Monday, September 10, 2007

Let's talk

"Perhaps," I said, not too convinced by your arguments.

"You should say yes or no. There can't be a middle path here."

"There's always a middle path. At least, there's one, in this case."

"You're a spineless creature, a vacillating moron."

"Thanks you."

"You're pathetic."

"Thanks, again."

"Look, this isn't funny anymore. Don't you realize the seriousness of the situation?"

"I do, probably..."

"Probably? You're still not certain?"


"This is so embarrassing. It was so foolish of me to expect that you'll change."


"Go to hell."

"Please don't make a scene. We can probably sort this out more amicably."

"There's nothing to sort out anymore, really. And thanks, by the way, for making me realize that."

"Let me..."

"Please don't."

Saturday, September 01, 2007


Miss Violet Stoneham is an ageing anglo-indian school teacher who lives alone in her two-room flat. Life, for her, chiefly consists of teaching Shakespeare to her class of giggly schoolchildren and a weekly visit to her her brother Eddie at the old-age home. Being a spinster, she worries about her lonely future but is unwilling to leave the country of her birth, despite requests form her niece Rosemary. The monotony of Miss Violet's life breaks with the sudden intrusion of a couple (Nandita, Miss Violet's ex-student, and her boyfriend Samaresh) who, wary of wandering on the streets and looking for some privacy, manipulates the old woman to borrow her flat with the pretext that Samaresh needs a place to write (after all, he claims to be James Joyce in the making). Miss Violet, oblivious of the real intention of the couple, happily lends her flat and welcomes the couple in the hope of a company she desperately seeks. Her happiness is, however, shortlived and she finds herself lonely again when the couple gets married and drifts away from her life.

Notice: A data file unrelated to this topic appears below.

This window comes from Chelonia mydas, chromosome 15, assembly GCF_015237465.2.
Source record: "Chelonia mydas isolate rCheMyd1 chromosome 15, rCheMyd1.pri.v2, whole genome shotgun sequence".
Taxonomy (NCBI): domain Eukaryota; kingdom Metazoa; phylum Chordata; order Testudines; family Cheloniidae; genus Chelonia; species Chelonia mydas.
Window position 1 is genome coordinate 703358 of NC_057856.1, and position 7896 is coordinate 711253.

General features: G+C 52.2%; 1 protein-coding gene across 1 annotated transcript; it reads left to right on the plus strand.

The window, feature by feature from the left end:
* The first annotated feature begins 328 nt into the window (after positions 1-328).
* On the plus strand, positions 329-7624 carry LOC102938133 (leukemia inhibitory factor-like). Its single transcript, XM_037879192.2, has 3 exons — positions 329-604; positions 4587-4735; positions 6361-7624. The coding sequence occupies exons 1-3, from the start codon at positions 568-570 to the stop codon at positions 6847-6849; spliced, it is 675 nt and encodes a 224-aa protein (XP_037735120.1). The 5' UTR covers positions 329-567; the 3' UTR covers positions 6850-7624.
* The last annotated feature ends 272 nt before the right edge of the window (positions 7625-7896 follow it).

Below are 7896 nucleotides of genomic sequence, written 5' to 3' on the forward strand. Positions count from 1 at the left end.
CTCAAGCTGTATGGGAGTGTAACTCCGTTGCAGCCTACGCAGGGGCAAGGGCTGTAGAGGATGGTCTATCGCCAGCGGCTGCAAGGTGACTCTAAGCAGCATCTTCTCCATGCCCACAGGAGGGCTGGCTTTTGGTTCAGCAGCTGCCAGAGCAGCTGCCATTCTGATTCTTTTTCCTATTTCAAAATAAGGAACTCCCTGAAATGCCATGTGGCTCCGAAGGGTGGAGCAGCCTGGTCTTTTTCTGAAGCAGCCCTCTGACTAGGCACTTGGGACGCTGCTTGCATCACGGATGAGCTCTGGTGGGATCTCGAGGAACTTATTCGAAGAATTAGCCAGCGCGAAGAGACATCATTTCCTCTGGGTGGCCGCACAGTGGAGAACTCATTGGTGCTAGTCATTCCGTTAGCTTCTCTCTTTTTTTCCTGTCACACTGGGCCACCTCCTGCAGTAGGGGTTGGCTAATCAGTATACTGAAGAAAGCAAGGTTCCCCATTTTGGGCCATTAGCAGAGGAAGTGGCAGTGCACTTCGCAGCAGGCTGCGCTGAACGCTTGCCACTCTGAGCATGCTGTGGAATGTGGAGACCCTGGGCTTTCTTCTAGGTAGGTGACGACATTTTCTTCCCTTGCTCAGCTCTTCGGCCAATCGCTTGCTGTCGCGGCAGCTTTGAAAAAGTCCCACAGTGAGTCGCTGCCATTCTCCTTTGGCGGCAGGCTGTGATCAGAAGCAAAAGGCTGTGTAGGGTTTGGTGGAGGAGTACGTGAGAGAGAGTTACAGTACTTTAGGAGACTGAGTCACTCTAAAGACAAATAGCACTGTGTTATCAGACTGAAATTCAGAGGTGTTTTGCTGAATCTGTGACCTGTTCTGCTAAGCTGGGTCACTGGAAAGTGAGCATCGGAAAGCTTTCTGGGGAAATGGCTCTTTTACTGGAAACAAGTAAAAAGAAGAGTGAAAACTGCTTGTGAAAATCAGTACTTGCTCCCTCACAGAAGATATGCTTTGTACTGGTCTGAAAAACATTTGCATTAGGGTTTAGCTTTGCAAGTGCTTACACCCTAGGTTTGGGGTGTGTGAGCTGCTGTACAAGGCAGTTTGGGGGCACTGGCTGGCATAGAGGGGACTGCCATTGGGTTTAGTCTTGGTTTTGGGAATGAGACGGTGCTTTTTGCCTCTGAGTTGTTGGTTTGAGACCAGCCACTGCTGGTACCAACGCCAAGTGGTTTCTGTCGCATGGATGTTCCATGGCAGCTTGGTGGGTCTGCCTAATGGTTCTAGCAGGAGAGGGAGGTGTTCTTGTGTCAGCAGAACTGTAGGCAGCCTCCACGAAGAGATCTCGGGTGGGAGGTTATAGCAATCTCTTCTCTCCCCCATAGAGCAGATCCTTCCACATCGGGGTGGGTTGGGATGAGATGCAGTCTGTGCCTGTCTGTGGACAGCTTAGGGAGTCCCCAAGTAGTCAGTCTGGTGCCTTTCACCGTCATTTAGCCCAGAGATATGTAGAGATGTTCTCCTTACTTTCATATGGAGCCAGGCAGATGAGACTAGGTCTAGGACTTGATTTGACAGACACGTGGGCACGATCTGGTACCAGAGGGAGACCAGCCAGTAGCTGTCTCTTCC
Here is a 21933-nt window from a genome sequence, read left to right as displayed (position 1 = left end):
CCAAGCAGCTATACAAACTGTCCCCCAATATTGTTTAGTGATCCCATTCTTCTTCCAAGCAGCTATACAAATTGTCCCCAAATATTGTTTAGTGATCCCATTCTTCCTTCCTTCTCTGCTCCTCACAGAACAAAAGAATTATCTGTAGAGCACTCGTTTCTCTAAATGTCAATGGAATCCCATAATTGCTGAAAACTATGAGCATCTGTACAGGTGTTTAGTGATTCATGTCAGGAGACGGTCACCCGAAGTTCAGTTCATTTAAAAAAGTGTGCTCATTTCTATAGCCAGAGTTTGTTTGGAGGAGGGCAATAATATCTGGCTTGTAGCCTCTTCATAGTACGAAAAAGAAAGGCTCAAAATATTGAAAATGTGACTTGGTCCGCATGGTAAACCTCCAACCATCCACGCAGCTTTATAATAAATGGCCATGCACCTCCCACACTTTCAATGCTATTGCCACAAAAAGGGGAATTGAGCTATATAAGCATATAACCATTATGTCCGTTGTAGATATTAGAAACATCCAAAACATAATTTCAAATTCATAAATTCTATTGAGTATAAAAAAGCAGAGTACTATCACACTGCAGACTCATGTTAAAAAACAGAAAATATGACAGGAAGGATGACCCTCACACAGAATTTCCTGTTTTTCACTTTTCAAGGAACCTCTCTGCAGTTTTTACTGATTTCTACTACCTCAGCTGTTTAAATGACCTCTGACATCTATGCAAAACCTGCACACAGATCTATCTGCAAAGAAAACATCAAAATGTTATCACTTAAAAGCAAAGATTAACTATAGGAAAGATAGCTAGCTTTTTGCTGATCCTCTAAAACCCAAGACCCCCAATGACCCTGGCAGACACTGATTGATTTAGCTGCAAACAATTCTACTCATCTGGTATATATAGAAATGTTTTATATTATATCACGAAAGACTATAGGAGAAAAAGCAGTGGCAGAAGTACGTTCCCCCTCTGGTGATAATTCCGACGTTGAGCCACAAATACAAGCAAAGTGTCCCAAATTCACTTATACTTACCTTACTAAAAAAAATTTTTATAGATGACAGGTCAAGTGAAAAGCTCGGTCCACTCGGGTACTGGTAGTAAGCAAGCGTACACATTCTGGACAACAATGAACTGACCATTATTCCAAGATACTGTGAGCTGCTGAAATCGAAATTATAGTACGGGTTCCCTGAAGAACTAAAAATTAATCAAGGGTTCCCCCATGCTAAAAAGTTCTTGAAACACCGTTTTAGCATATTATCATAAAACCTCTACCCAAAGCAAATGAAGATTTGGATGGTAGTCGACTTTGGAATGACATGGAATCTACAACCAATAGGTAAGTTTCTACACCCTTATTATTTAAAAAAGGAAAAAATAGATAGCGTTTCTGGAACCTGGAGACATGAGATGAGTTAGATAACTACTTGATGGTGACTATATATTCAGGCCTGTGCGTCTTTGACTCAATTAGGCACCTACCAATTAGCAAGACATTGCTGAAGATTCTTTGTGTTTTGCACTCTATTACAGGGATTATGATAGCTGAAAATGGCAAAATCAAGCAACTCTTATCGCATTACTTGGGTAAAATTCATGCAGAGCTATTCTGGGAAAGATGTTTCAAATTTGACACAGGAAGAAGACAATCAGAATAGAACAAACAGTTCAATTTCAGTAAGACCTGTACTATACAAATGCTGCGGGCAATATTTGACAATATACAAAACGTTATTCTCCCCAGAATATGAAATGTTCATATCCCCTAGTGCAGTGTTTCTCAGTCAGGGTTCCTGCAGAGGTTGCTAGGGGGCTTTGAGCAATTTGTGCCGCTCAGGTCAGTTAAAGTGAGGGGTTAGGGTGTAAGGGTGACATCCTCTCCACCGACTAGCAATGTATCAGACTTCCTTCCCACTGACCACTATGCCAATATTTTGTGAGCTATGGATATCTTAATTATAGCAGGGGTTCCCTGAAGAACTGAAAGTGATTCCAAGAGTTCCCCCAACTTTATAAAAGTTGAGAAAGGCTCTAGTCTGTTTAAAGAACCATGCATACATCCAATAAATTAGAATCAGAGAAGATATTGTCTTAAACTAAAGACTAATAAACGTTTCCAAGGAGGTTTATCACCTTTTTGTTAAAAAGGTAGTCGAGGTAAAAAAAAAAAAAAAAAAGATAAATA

Well, this is in short the story of 36 Chowringhee Lane, a film I was watching this morning. And I was, strangely, reminded of one of my school teachers, after I watched Miss Violet's character. Not that there was any resemblance in the story but, yes, I felt the same loneliness in both cases.

Anyways, What makes this film a poignant story is the way Jennifer Kendal portrays the role of Violet, a sensitive, susceptible, timid old woman who never speaks loud and who cannot even shout and discipline her own students. The details that show her lonely humdrum life is beautifully captured in the way she checks her letter-box everyday, the way she talks to her cat Sir Toby, the way she eats lonely dinners, and the way she cannot protest even when she's pained. There are many subtexts in the story as well: the fall of once-priviledged anglo-indians, the rise of dissent among them as they are losing out to a new breed of Indians, but Violet's life is tranquil and is untouched by all the turmoil. What remains after watching the film is the palpable sense of loneliness. And of course, there's the ending scene of Miss Violet reciting Shakespeare on a lonely street on the Christmas Night, after discovering that she's ignored and she's no longer wanted in the life of the couple.